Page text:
Fool Me Twice: How Margaret Atwood’s long-awaited sequel took my breath away.
Fool Me Twice:
How Margaret Atwood’s long-awaited sequel took my breath away.
By Kristy Nicolle
We all know that many books, especially those that come to us from well-known authors such as Margaret Atwood can sometimes be fairly overhyped. It’s not surprising, I mean, Atwood is considered a literary giant in many regards, with legions of loyal and passionate readers who have high standards when it comes to what they expect from both her work and her as a figurehead. So, imagine my surprise when recently, Atwood, once again, firmly cemented herself in my mind as an absolute author hero.
She managed to pull off something that many authors fail at dismally- and that, my bookish friends, is producing a worthy sequel to a novel that changed literary history for both its genre. Not only that, but The Handmaid’s Tale, let’s not forget, was released almost thirty-five years ago. (What the hell, I mean 1985 was over a third of a century ago? I feel old!)
Anyway, enough of my rambling, let's dive into this novel and see exactly what made it worthy of its wildly successful predecessor.
Margaret Atwood- The Handmaid’s Tale and The Testaments
I won’t lie, when I heard the news that Atwood was publishing a sequel to her 1985 dystopian classic, The Handmaid’s Tale, I was ecstatic. I studied this novel in both A-Level Study, and at University, and for me, it was THE novel that made me fall in love with Dystopian Fiction, especially that with feminine undertones. I pre-ordered my copy almost immediately, and the day it turned up I had absolutely no trouble getting myself up and out of bed, which is a small miracle for someone like me who suffers from chronic pain.
Anyway, I’d seen a lot of coverage about this book by various book bloggers, and the initial reviews were mixed. Some people hated it and said that the book added nothing to the original. Some people absolutely loved it and said it was the best thing since sliced bread. I was nervous, I’ll admit. When an author who has written one of your favourite books of all time goes in for another smack at it 34 years later, there’s always the chance that they would have been better leaving well enough alone. I have felt this way with lots of series, whereby sequels and consequent novels in the running order have really taken the shine off my initial infatuation with the story.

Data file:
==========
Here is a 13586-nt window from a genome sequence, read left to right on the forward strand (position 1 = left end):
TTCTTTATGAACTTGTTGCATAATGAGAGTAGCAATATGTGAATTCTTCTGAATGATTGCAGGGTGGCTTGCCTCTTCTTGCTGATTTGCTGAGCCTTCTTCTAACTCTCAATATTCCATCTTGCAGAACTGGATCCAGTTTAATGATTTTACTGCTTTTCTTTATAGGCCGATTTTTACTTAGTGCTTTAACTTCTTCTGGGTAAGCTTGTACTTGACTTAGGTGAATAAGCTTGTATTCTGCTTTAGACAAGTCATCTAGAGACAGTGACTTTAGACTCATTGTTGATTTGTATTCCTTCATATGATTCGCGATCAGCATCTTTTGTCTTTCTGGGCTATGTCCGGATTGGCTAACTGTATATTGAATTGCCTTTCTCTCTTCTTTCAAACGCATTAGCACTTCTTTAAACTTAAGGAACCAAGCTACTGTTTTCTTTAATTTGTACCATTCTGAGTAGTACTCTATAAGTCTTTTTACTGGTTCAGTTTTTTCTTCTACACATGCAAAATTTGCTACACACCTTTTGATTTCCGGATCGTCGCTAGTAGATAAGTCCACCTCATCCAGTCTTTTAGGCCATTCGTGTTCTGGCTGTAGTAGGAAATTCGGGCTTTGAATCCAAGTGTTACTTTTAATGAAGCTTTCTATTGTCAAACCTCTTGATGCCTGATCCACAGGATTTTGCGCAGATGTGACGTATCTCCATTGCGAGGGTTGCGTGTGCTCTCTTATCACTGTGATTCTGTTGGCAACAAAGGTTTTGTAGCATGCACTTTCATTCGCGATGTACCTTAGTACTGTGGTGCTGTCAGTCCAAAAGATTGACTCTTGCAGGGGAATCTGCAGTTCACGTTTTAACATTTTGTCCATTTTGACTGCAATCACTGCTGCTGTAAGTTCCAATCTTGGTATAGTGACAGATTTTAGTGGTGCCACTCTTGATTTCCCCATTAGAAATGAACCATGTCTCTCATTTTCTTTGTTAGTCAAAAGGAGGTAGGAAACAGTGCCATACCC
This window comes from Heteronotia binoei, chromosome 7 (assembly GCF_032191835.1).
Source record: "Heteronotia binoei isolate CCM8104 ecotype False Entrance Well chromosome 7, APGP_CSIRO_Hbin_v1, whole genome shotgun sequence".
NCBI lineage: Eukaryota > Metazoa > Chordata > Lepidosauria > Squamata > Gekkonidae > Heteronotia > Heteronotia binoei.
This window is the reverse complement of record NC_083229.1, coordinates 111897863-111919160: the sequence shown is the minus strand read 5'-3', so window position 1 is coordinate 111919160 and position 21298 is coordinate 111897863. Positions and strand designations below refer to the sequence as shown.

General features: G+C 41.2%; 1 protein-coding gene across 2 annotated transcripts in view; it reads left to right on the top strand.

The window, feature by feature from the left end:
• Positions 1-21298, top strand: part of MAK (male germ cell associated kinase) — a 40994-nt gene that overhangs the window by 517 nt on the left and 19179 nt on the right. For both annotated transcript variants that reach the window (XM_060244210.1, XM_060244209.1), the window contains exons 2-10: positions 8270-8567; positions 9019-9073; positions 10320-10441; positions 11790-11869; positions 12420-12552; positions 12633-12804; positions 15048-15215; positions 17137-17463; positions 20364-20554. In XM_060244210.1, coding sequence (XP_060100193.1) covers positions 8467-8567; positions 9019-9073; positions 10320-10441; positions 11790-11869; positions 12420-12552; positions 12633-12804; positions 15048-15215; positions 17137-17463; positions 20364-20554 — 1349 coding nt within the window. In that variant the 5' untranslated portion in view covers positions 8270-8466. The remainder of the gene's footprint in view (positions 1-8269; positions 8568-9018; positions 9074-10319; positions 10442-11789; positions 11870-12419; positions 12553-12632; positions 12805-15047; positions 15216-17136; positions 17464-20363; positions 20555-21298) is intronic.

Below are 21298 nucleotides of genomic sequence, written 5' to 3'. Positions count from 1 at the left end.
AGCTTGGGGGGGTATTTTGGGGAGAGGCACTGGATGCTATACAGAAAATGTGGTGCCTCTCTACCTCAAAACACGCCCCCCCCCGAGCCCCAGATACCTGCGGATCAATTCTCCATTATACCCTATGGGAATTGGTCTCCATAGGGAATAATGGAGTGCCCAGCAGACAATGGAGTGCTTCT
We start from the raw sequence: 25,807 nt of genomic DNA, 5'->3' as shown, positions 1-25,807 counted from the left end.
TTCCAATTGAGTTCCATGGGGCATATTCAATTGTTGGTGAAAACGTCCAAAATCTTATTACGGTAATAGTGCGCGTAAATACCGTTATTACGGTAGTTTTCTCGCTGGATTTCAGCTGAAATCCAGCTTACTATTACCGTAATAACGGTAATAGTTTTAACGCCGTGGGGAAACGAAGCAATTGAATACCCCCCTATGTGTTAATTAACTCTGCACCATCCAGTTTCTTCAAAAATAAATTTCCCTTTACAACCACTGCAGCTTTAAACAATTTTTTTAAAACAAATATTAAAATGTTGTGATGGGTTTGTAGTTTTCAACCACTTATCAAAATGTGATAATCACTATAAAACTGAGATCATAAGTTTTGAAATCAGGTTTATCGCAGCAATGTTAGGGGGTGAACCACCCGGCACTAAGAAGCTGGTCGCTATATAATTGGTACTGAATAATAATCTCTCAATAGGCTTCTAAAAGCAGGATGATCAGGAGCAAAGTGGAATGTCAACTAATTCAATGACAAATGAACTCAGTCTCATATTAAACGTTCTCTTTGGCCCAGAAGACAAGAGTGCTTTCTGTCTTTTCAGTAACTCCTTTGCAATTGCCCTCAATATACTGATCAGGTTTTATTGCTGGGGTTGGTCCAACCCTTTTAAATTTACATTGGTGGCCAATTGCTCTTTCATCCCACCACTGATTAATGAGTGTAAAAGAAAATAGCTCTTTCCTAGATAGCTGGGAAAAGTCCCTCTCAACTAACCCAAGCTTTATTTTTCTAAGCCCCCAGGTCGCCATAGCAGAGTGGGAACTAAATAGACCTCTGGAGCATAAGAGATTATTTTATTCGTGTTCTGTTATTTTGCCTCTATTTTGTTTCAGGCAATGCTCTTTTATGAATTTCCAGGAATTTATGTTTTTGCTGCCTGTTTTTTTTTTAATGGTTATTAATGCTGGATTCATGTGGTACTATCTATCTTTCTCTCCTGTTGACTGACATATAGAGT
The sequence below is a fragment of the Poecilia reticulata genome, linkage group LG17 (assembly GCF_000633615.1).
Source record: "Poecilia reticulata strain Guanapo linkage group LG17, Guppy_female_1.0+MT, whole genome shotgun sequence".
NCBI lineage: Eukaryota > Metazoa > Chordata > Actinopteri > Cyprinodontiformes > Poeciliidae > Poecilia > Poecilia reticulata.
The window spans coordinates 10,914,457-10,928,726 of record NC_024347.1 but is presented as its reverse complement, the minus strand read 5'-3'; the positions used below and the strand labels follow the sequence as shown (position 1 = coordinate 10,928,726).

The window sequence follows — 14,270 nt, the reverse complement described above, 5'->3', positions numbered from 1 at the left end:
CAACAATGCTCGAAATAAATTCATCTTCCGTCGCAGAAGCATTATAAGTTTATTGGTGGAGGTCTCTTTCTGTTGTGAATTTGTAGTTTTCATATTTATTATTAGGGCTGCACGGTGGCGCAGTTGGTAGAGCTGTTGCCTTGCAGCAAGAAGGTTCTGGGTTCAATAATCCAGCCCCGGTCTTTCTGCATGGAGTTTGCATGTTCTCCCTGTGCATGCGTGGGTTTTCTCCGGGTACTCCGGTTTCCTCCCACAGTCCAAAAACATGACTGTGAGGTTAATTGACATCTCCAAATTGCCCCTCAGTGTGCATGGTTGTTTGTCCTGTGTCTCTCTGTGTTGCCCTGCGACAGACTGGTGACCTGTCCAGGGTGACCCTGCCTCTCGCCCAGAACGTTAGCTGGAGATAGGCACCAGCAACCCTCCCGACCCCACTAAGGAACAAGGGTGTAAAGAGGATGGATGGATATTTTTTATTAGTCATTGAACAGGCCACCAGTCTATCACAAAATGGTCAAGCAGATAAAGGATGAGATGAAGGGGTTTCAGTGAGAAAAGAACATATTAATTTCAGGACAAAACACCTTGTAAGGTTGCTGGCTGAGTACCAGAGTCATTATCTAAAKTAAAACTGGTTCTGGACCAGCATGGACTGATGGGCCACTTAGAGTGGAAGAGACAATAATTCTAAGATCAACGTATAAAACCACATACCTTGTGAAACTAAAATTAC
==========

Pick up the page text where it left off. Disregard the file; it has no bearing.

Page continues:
So yes, I was nervous.
Another facet to the success or failure of this novel, in particular, can also not be ignored, and that is Hulu’s adaptation of The Handmaid’s Tale for television which is now in its third season. For me, I was wondering how the hell Atwood was going to come at the sequel with this in mind. Was she going to include the storylines we had been introduced to in the TV series, which moves on far further than the original novel’s plot? Would she completely ignore the series and do something new and unexpected? Would she pick up right where the first book left off?
Admittedly, I hadn’t read the blurb, which I never do with one click books, especially long-awaited and highly anticipated ones like this. I think this is because I like to be surprised and caught off guard, and so I don’t go in with any prior expectations, but anyway, I divulge…
Anyway, I began reading and finished The Testaments in a day. It was amazing. Atwood delivered, and one of the biggest compliments I think I could give her is that I honestly feel like the series wouldn’t have been complete without this addition now I’ve read it.
What made it so special as a sequel?
For one thing, the fact that Atwood decided to merge the storylines of The Handmaid’s Tale as an original novel, and the newer television series was a stroke of genius and paid off. It didn’t alienate new readers while allowing a deep understanding and reward for those who had stuck with the story for so long and across multiple mediums. The multi-faceted POV of this book was cleverly done too, with each of the three narrators giving us a different viewpoint, but also enclosing the narrative to focalise on the fate of Offred/June, the narrator, and protagonist of both the novel and television series. It was wonderful to discover her fate, and also that of the two daughters we have become so invested in during the novel, and television series. I for one, was especially ecstatic that we got to learn more about the fate of Baby Nicole, which as of the end of the third series, is still an enormous question mark leaving the reader wondering if she’ll forever escape the clutches of Gilead, or be returned to grow up with the same fate as her birth mother.